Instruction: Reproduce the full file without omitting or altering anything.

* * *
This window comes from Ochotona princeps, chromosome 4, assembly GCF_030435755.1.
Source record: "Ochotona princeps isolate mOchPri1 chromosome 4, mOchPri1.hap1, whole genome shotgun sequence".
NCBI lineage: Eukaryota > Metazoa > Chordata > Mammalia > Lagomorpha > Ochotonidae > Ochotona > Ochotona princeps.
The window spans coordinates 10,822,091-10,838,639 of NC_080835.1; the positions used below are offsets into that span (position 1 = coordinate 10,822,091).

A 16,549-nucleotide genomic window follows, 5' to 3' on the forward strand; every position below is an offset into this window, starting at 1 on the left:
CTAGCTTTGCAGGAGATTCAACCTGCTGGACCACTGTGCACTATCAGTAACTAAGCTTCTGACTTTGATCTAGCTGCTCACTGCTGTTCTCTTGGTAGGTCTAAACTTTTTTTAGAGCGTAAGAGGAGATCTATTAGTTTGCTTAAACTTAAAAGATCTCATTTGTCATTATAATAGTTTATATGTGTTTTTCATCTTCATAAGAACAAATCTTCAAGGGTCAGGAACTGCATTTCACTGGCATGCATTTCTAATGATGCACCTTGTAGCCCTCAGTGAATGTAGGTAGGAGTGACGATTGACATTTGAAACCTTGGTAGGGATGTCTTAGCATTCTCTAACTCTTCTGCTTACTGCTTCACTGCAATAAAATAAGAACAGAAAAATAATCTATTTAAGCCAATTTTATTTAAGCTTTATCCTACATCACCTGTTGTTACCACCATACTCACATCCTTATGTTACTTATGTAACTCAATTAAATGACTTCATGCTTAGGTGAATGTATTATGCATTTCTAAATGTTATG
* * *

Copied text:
This window comes from Ochotona princeps, chromosome 4, assembly GCF_030435755.1.
Source record: "Ochotona princeps isolate mOchPri1 chromosome 4, mOchPri1.hap1, whole genome shotgun sequence".
NCBI lineage: Eukaryota > Metazoa > Chordata > Mammalia > Lagomorpha > Ochotonidae > Ochotona > Ochotona princeps.
The window spans coordinates 10,822,091-10,838,639 of NC_080835.1; the positions used below are offsets into that span (position 1 = coordinate 10,822,091).

A 16,549-nucleotide genomic window follows, 5' to 3' on the forward strand; every position below is an offset into this window, starting at 1 on the left:
CTAGCTTTGCAGGAGATTCAACCTGCTGGACCACTGTGCACTATCAGTAACTAAGCTTCTGACTTTGATCTAGCTGCTCACTGCTGTTCTCTTGGTAGGTCTAAACTTTTTTTAGAGCGTAAGAGGAGATCTATTAGTTTGCTTAAACTTAAAAGATCTCATTTGTCATTATAATAGTTTATATGTGTTTTTCATCTTCATAAGAACAAATCTTCAAGGGTCAGGAACTGCATTTCACTGGCATGCATTTCTAATGATGCACCTTGTAGCCCTCAGTGAATGTAGGTAGGAGTGACGATTGACATTTGAAACCTTGGTAGGGATGTCTTAGCATTCTCTAACTCTTCTGCTTACTGCTTCACTGCAATAAAATAAGAACAGAAAAATAATCTATTTAAGCCAATTTTATTTAAGCTTTATCCTACATCACCTGTTGTTACCACCATACTCACATCCTTATGTTACTTATGTAACTCAATTAAATGACTTCATGCTTAGGTGAATGTATTATGCATTTCTAAATGTTATG